Congressman Phil Gingrey released the following statement in response to President Obama’s State of the Union Address:
“Tonight, President Obama had the opportunity to present to Congress and millions of Americans solutions to the many challenges our country faces. He had a chance to offer bipartisan solutions to stimulate job creation, reduce the national debt, confront the ever-present threat of terrorism, and outline a plan to foster energy independence. He had the chance to become the transformative figure he once promised to be.
“Instead, we heard President Obama’s all-too-familiar campaign rhetoric. He continued to blame Republicans for his failed policies and invoked class warfare to explain record unemployment. President Obama said his focus was renewing American values yet continued resorting to the politics of division. “
“Americans are not better off today than they were three years ago. Two million more Americans are out of work, nearly 46 million Americans rely on food stamps, and our nation’s debt has more than doubled. It is high time for President Obama to work with us on solving our unacceptable economic crisis rather than playing the blame game. This is the time for problem-solving, not campaigning—there is simply too much at stake to continue the status quo. “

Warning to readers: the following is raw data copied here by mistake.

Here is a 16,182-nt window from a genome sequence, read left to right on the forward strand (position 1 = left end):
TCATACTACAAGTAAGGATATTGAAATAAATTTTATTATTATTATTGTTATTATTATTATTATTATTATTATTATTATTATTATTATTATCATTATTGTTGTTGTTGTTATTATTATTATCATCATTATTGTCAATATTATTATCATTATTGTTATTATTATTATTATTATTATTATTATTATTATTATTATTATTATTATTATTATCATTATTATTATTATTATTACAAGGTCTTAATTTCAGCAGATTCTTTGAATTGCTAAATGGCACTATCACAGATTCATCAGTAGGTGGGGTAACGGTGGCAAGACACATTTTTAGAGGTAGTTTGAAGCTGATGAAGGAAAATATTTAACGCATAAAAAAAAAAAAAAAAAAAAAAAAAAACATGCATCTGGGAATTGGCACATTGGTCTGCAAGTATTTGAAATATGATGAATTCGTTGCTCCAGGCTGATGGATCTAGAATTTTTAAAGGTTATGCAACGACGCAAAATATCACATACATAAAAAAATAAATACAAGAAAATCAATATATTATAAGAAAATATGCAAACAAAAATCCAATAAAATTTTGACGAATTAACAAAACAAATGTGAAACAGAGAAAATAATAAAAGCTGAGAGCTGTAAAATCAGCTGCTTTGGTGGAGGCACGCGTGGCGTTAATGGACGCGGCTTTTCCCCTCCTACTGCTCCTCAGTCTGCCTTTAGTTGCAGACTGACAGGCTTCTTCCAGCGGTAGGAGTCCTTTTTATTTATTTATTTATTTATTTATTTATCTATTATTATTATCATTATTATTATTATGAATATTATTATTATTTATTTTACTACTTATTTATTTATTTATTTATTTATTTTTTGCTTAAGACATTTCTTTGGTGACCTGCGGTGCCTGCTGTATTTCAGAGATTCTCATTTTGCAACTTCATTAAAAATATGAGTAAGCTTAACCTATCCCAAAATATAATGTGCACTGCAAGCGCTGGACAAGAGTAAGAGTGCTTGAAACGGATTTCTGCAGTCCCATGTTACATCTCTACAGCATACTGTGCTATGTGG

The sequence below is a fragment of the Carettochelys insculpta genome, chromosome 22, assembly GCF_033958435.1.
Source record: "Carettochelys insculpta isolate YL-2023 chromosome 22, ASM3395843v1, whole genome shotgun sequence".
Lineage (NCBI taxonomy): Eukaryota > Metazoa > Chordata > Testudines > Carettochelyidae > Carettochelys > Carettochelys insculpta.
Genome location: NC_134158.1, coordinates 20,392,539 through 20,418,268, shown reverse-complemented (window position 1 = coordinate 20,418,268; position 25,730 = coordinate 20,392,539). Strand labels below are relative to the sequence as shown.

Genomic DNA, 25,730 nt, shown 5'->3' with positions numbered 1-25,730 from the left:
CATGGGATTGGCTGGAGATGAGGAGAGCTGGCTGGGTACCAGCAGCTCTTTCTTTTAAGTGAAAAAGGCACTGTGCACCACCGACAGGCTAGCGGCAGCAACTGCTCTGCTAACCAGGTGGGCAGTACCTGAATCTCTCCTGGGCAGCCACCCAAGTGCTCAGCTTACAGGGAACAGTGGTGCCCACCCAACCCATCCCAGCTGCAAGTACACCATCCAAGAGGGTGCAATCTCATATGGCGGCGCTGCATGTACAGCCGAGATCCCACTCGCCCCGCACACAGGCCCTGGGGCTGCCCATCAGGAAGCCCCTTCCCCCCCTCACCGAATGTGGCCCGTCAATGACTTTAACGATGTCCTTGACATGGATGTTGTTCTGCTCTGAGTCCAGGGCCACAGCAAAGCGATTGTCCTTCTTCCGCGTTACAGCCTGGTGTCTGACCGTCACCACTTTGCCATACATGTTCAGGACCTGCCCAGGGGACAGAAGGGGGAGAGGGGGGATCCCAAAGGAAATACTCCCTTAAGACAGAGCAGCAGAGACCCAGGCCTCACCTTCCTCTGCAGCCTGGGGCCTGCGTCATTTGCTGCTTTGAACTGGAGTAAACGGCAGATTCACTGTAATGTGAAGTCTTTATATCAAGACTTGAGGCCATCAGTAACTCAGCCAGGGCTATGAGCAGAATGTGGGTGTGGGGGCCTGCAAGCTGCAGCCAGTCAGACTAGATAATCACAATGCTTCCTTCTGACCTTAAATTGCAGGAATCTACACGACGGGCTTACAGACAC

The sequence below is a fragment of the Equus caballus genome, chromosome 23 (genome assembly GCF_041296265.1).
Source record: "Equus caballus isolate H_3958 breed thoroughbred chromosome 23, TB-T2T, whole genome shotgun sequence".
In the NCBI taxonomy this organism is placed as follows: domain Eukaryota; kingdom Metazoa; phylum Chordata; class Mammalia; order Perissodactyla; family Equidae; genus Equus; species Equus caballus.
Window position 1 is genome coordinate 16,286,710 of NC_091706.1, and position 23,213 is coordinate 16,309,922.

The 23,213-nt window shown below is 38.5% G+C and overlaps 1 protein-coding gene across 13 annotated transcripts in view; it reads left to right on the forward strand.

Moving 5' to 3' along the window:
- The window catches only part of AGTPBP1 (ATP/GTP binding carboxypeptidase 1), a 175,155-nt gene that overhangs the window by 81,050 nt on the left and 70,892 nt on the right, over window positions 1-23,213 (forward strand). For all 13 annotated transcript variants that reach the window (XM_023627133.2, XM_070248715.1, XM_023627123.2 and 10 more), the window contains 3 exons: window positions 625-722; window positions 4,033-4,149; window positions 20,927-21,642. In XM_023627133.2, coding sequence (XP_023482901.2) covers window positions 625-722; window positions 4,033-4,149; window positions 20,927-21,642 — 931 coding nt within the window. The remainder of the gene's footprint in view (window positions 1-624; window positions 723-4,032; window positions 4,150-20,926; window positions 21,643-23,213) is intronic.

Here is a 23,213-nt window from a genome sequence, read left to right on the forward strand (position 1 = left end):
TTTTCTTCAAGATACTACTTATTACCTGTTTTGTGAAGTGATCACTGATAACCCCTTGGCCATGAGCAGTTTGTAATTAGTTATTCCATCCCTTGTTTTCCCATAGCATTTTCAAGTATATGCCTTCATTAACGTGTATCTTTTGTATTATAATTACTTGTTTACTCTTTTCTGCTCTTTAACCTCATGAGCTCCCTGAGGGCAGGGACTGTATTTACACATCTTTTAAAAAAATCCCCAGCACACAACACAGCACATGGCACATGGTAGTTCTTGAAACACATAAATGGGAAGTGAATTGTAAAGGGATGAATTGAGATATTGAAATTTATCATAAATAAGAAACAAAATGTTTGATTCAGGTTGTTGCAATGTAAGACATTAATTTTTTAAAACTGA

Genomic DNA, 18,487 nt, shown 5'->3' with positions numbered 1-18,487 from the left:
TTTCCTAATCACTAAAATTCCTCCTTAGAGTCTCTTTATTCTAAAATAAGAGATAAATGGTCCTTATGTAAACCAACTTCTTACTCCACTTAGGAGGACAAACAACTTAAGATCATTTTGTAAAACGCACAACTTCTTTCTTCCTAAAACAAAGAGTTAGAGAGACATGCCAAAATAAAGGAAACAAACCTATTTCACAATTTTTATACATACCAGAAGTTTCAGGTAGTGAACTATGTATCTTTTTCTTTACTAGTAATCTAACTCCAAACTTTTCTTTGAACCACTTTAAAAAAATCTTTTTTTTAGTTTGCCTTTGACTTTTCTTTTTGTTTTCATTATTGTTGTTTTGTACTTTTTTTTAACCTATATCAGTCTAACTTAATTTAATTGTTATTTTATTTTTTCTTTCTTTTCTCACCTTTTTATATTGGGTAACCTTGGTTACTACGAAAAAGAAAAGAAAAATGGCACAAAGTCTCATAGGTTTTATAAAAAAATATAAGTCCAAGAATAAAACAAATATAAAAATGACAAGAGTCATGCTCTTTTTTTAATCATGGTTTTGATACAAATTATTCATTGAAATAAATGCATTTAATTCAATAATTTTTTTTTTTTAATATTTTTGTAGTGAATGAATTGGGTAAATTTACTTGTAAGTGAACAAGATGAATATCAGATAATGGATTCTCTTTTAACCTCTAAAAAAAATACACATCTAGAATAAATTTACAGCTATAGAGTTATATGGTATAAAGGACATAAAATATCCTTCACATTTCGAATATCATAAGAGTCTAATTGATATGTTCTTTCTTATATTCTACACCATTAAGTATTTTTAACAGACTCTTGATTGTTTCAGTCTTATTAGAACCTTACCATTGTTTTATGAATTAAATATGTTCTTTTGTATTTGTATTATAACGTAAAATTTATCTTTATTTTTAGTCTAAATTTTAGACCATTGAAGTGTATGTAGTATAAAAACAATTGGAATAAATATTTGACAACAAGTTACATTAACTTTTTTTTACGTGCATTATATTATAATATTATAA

U.S. Senator Johnny Isakson has also issued a response following President Obama’s State of the Union address:
“Real ‘fairness’ would be government doing what American families have had to do: sit around the kitchen table, prioritize spending, get their spending in line and not borrow too much money.“
“When it comes to taxation, we need a comprehensive approach. The president’s own commission, Simpson-Bowles, recommended that we do away with many of the current tax expenditures and tax deductions, lower the tax rate on our taxpayers and produce more income. That will bring capital off the sidelines and investment back to small business. We need a comprehensive approach, not a winners and losers approach to tax reform.“
“Additionally, if on the one hand, you speak of more jobs for Americans and energy security, and on the other hand, you reject 20,000 jobs, which the Keystone XL pipeline would have brought about, and 70,000 barrels of crude from Canada, one of our best friends, then you are saying one thing and doing something else—that’s wrong for our country. We need leadership on energy security.”
Senator Saxby Chambliss has not issued a response at this time.